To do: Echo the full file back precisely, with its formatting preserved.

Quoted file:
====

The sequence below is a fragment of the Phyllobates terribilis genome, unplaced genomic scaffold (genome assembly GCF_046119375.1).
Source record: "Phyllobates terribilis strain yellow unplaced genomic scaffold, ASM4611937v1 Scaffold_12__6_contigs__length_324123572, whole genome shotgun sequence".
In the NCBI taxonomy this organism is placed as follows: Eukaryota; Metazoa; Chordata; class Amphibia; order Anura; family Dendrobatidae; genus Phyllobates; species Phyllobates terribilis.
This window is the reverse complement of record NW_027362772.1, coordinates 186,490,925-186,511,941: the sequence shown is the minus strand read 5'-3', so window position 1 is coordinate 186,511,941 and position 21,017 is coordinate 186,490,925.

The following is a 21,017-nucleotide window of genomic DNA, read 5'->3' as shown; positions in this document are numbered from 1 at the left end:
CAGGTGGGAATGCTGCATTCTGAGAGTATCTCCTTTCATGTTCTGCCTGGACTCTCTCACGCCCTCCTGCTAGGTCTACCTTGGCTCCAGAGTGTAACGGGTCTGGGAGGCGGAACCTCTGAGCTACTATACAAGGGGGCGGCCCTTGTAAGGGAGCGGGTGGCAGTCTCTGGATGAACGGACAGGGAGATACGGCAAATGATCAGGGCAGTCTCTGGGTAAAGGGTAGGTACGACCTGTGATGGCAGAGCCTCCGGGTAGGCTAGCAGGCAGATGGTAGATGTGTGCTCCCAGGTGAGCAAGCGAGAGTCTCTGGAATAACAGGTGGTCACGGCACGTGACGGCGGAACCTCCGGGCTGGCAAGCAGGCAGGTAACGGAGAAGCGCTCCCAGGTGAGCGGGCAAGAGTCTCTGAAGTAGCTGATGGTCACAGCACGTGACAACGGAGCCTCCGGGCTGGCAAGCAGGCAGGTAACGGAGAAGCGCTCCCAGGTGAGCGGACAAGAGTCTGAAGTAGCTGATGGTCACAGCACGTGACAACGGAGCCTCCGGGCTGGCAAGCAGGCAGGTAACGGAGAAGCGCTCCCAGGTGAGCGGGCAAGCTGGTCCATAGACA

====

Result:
The sequence below is a fragment of the Phyllobates terribilis genome, unplaced genomic scaffold (genome assembly GCF_046119375.1).
Source record: "Phyllobates terribilis strain yellow unplaced genomic scaffold, ASM4611937v1 Scaffold_12__6_contigs__length_324123572, whole genome shotgun sequence".
In the NCBI taxonomy this organism is placed as follows: Eukaryota; Metazoa; Chordata; class Amphibia; order Anura; family Dendrobatidae; genus Phyllobates; species Phyllobates terribilis.
This window is the reverse complement of record NW_027362772.1, coordinates 186,490,925-186,511,941: the sequence shown is the minus strand read 5'-3', so window position 1 is coordinate 186,511,941 and position 21,017 is coordinate 186,490,925.

The following is a 21,017-nucleotide window of genomic DNA, read 5'->3' as shown; positions in this document are numbered from 1 at the left end:
CAGGTGGGAATGCTGCATTCTGAGAGTATCTCCTTTCATGTTCTGCCTGGACTCTCTCACGCCCTCCTGCTAGGTCTACCTTGGCTCCAGAGTGTAACGGGTCTGGGAGGCGGAACCTCTGAGCTACTATACAAGGGGGCGGCCCTTGTAAGGGAGCGGGTGGCAGTCTCTGGATGAACGGACAGGGAGATACGGCAAATGATCAGGGCAGTCTCTGGGTAAAGGGTAGGTACGACCTGTGATGGCAGAGCCTCCGGGTAGGCTAGCAGGCAGATGGTAGATGTGTGCTCCCAGGTGAGCAAGCGAGAGTCTCTGGAATAACAGGTGGTCACGGCACGTGACGGCGGAACCTCCGGGCTGGCAAGCAGGCAGGTAACGGAGAAGCGCTCCCAGGTGAGCGGGCAAGAGTCTCTGAAGTAGCTGATGGTCACAGCACGTGACAACGGAGCCTCCGGGCTGGCAAGCAGGCAGGTAACGGAGAAGCGCTCCCAGGTGAGCGGACAAGAGTCTGAAGTAGCTGATGGTCACAGCACGTGACAACGGAGCCTCCGGGCTGGCAAGCAGGCAGGTAACGGAGAAGCGCTCCCAGGTGAGCGGGCAAGCTGGTCCATAGACA